United Auto Workers President Shawn Fain said Wednesday that autoworkers and the Big Three automakers are still far apart as negotiations continue, and that the union may strike all of the Big Three at once. “We’re keeping all of our options open. An all-out strike is still a possibility,” Fain said during a webcast with members, during which he also said the union will not be extending the contracts, which expire at 11:59 p.m. Eastern on Thursday.
The UAW and Ford Motor Co.
General Motors Co.
and Stellantis NV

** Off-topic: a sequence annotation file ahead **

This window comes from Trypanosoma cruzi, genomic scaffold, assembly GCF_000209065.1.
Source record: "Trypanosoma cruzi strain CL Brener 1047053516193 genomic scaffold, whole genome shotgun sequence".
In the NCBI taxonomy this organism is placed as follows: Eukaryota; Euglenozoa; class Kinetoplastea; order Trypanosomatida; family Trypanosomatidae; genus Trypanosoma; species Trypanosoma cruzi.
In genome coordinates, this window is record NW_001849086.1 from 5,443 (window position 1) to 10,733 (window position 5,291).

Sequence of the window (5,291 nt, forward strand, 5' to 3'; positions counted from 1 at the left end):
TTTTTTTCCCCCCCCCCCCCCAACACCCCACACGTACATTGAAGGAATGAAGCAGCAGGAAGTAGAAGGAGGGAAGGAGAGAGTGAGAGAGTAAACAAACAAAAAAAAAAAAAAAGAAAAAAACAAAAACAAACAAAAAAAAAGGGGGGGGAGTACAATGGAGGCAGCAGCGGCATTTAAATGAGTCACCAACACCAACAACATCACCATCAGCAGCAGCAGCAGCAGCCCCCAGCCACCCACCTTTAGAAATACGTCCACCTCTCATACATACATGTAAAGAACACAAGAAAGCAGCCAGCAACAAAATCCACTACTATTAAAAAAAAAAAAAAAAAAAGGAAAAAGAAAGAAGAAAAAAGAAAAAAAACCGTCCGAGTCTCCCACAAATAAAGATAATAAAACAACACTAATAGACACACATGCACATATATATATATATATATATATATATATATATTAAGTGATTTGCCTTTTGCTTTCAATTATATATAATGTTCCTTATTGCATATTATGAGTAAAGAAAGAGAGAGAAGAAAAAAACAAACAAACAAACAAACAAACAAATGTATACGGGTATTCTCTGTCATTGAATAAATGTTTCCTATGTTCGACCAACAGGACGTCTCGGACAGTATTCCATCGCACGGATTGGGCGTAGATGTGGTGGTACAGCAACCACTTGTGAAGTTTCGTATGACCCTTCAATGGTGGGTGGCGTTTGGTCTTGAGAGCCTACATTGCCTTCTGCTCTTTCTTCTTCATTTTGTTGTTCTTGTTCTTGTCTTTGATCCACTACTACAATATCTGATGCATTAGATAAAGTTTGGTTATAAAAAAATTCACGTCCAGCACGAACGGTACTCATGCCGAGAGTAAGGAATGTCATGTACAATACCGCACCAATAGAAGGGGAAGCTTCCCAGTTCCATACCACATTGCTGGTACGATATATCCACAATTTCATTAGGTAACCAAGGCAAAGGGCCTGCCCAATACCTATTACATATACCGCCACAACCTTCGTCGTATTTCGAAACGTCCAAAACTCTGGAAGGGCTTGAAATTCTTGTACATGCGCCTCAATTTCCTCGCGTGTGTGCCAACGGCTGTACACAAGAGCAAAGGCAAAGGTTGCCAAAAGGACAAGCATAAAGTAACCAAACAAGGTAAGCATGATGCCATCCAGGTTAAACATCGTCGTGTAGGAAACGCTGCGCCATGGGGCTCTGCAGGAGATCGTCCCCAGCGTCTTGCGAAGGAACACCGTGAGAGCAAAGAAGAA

have made progress during their talks but were still far apart on the union’s key priorities, though negotiations are ongoing, Fain said. “For the first time in our history, we may strike all of the Big Three at once,” Fain said, adding that he looked at this time as “our defining moment.” He said if no deal is reached, the union plans to do “standup strikes” at certain plants, which he said is designed to keep the companies guessing. These could escalate and spread elsewhere in order to give the union leverage in bargaining. He told UAW members that they should not strike unless their local is called to do so. A targeted strike helps the UAW avoid distributing strike pay, set recently at $500 a week per member, to all 150,000 of its members. But it could have a broader effect. “It is possible for strikes at critical parts plants to have much wider implications,” Marick Masters, a business professor at Wayne State University in Detroit, said in an interview with MarketWatch on Wednesday. He noted that the 1998 strike against GM, a work stoppage by 9,200 workers at two of that company’s plants in Flint, Mich., resulted in shutdowns that affected more than 150,000 workers. See: These Ford, GM plants are the most likely strike targets Jody Calemine, a senior fellow and director of labor and employment policy at the Century Foundation, a progressive think tank, said Wednesday that the union is employing an interesting strategy. “It will turn the screws slowly and …